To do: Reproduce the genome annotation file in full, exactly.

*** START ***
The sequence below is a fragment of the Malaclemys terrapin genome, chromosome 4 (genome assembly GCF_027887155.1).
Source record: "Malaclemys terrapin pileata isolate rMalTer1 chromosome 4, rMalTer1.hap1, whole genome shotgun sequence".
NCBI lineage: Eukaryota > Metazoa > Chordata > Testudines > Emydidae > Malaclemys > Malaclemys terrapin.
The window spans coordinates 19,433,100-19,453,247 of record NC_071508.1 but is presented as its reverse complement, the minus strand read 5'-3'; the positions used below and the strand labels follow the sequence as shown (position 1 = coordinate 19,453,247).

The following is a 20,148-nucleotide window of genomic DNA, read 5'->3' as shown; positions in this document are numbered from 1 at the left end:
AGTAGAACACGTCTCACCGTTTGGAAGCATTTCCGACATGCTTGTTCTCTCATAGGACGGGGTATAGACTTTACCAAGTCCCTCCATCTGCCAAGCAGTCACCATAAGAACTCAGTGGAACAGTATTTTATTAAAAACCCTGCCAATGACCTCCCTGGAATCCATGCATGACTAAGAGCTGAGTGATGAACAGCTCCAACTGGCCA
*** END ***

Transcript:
The sequence below is a fragment of the Malaclemys terrapin genome, chromosome 4 (genome assembly GCF_027887155.1).
Source record: "Malaclemys terrapin pileata isolate rMalTer1 chromosome 4, rMalTer1.hap1, whole genome shotgun sequence".
NCBI lineage: Eukaryota > Metazoa > Chordata > Testudines > Emydidae > Malaclemys > Malaclemys terrapin.
The window spans coordinates 19,433,100-19,453,247 of record NC_071508.1 but is presented as its reverse complement, the minus strand read 5'-3'; the positions used below and the strand labels follow the sequence as shown (position 1 = coordinate 19,453,247).

The following is a 20,148-nucleotide window of genomic DNA, read 5'->3' as shown; positions in this document are numbered from 1 at the left end:
AGTAGAACACGTCTCACCGTTTGGAAGCATTTCCGACATGCTTGTTCTCTCATAGGACGGGGTATAGACTTTACCAAGTCCCTCCATCTGCCAAGCAGTCACCATAAGAACTCAGTGGAACAGTATTTTATTAAAAACCCTGCCAATGACCTCCCTGGAATCCATGCATGACTAAGAGCTGAGTGATGAACAGCTCCAACTGGCCA